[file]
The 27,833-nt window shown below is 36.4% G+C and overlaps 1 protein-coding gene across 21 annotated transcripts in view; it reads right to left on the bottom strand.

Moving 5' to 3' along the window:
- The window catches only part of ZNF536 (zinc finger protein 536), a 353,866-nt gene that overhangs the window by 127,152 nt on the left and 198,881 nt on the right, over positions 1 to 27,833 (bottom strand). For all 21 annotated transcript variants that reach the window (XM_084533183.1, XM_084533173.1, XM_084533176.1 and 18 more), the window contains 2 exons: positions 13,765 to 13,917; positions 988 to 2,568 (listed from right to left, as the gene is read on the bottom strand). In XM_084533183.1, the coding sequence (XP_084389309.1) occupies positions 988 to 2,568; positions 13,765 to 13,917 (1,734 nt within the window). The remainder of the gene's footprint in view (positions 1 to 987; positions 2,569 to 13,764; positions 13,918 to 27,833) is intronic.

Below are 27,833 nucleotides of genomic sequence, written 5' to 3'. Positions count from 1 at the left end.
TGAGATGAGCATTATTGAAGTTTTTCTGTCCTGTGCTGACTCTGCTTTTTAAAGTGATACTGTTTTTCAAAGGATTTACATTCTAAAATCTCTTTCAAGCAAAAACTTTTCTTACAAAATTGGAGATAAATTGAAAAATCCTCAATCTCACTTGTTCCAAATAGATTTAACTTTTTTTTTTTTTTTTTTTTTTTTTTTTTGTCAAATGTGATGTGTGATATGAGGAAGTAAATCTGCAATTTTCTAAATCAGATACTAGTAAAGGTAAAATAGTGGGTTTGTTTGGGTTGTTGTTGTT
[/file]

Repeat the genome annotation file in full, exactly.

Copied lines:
The 27,833-nt window shown below is 36.4% G+C and overlaps 1 protein-coding gene across 21 annotated transcripts in view; it reads right to left on the bottom strand.

Moving 5' to 3' along the window:
- The window catches only part of ZNF536 (zinc finger protein 536), a 353,866-nt gene that overhangs the window by 127,152 nt on the left and 198,881 nt on the right, over positions 1 to 27,833 (bottom strand). For all 21 annotated transcript variants that reach the window (XM_084533183.1, XM_084533173.1, XM_084533176.1 and 18 more), the window contains 2 exons: positions 13,765 to 13,917; positions 988 to 2,568 (listed from right to left, as the gene is read on the bottom strand). In XM_084533183.1, the coding sequence (XP_084389309.1) occupies positions 988 to 2,568; positions 13,765 to 13,917 (1,734 nt within the window). The remainder of the gene's footprint in view (positions 1 to 987; positions 2,569 to 13,764; positions 13,918 to 27,833) is intronic.

Below are 27,833 nucleotides of genomic sequence, written 5' to 3'. Positions count from 1 at the left end.
TGAGATGAGCATTATTGAAGTTTTTCTGTCCTGTGCTGACTCTGCTTTTTAAAGTGATACTGTTTTTCAAAGGATTTACATTCTAAAATCTCTTTCAAGCAAAAACTTTTCTTACAAAATTGGAGATAAATTGAAAAATCCTCAATCTCACTTGTTCCAAATAGATTTAACTTTTTTTTTTTTTTTTTTTTTTTTTTTTTGTCAAATGTGATGTGTGATATGAGGAAGTAAATCTGCAATTTTCTAAATCAGATACTAGTAAAGGTAAAATAGTGGGTTTGTTTGGGTTGTTGTTGTT